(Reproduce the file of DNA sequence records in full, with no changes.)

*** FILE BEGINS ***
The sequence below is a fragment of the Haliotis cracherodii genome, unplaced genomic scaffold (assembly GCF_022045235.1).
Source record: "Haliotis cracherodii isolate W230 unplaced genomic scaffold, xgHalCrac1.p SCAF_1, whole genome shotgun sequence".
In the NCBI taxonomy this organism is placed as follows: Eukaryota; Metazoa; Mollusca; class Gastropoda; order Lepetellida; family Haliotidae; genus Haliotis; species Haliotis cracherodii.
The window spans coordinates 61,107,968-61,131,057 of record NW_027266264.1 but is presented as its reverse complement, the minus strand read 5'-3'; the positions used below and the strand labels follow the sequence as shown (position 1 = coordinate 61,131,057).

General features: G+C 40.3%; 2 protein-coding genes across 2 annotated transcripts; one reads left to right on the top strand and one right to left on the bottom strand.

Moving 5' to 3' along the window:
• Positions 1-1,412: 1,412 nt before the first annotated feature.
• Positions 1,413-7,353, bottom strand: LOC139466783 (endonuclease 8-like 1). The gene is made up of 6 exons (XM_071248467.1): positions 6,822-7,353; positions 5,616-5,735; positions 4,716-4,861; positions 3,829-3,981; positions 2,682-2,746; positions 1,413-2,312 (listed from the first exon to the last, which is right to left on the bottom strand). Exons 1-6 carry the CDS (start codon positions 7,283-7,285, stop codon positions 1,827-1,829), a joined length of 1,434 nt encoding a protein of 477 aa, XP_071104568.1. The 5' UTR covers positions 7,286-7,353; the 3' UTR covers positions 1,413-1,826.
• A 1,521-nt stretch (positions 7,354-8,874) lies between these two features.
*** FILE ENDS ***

The sequence below is a fragment of the Haliotis cracherodii genome, unplaced genomic scaffold (assembly GCF_022045235.1).
Source record: "Haliotis cracherodii isolate W230 unplaced genomic scaffold, xgHalCrac1.p SCAF_1, whole genome shotgun sequence".
In the NCBI taxonomy this organism is placed as follows: Eukaryota; Metazoa; Mollusca; class Gastropoda; order Lepetellida; family Haliotidae; genus Haliotis; species Haliotis cracherodii.
The window spans coordinates 61,107,968-61,131,057 of record NW_027266264.1 but is presented as its reverse complement, the minus strand read 5'-3'; the positions used below and the strand labels follow the sequence as shown (position 1 = coordinate 61,131,057).

General features: G+C 40.3%; 2 protein-coding genes across 2 annotated transcripts; one reads left to right on the top strand and one right to left on the bottom strand.

Moving 5' to 3' along the window:
• Positions 1-1,412: 1,412 nt before the first annotated feature.
• Positions 1,413-7,353, bottom strand: LOC139466783 (endonuclease 8-like 1). The gene is made up of 6 exons (XM_071248467.1): positions 6,822-7,353; positions 5,616-5,735; positions 4,716-4,861; positions 3,829-3,981; positions 2,682-2,746; positions 1,413-2,312 (listed from the first exon to the last, which is right to left on the bottom strand). Exons 1-6 carry the CDS (start codon positions 7,283-7,285, stop codon positions 1,827-1,829), a joined length of 1,434 nt encoding a protein of 477 aa, XP_071104568.1. The 5' UTR covers positions 7,286-7,353; the 3' UTR covers positions 1,413-1,826.
• A 1,521-nt stretch (positions 7,354-8,874) lies between these two features.